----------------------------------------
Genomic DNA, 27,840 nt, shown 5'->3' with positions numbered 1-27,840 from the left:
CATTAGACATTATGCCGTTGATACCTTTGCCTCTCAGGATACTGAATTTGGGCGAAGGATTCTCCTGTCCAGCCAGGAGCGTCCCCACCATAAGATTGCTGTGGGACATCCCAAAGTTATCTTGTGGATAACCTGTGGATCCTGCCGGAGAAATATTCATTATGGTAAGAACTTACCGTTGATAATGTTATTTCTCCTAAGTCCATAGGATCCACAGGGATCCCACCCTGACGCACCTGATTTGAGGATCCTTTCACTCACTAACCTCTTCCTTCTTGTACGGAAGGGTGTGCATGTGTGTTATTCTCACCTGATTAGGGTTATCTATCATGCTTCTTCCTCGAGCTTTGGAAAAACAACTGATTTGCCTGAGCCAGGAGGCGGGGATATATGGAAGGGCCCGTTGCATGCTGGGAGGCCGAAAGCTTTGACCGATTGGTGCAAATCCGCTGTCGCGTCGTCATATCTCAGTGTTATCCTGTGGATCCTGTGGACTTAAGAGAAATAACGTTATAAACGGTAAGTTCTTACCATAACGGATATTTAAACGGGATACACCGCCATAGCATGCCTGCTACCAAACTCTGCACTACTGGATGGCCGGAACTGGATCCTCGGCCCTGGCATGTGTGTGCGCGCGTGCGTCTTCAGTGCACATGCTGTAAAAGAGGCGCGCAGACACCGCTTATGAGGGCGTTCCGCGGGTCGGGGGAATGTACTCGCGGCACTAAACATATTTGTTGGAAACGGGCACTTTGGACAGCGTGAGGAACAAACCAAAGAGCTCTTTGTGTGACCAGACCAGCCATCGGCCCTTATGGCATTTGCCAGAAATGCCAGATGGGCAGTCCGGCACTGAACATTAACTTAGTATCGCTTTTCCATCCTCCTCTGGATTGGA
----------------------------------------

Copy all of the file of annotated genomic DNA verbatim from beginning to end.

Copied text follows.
Genomic DNA, 27,840 nt, shown 5'->3' with positions numbered 1-27,840 from the left:
CATTAGACATTATGCCGTTGATACCTTTGCCTCTCAGGATACTGAATTTGGGCGAAGGATTCTCCTGTCCAGCCAGGAGCGTCCCCACCATAAGATTGCTGTGGGACATCCCAAAGTTATCTTGTGGATAACCTGTGGATCCTGCCGGAGAAATATTCATTATGGTAAGAACTTACCGTTGATAATGTTATTTCTCCTAAGTCCATAGGATCCACAGGGATCCCACCCTGACGCACCTGATTTGAGGATCCTTTCACTCACTAACCTCTTCCTTCTTGTACGGAAGGGTGTGCATGTGTGTTATTCTCACCTGATTAGGGTTATCTATCATGCTTCTTCCTCGAGCTTTGGAAAAACAACTGATTTGCCTGAGCCAGGAGGCGGGGATATATGGAAGGGCCCGTTGCATGCTGGGAGGCCGAAAGCTTTGACCGATTGGTGCAAATCCGCTGTCGCGTCGTCATATCTCAGTGTTATCCTGTGGATCCTGTGGACTTAAGAGAAATAACGTTATAAACGGTAAGTTCTTACCATAACGGATATTTAAACGGGATACACCGCCATAGCATGCCTGCTACCAAACTCTGCACTACTGGATGGCCGGAACTGGATCCTCGGCCCTGGCATGTGTGTGCGCGCGTGCGTCTTCAGTGCACATGCTGTAAAAGAGGCGCGCAGACACCGCTTATGAGGGCGTTCCGCGGGTCGGGGGAATGTACTCGCGGCACTAAACATATTTGTTGGAAACGGGCACTTTGGACAGCGTGAGGAACAAACCAAAGAGCTCTTTGTGTGACCAGACCAGCCATCGGCCCTTATGGCATTTGCCAGAAATGCCAGATGGGCAGTCCGGCACTGAACATTAACTTAGTATCGCTTTTCCATCCTCCTCTGGATTGGA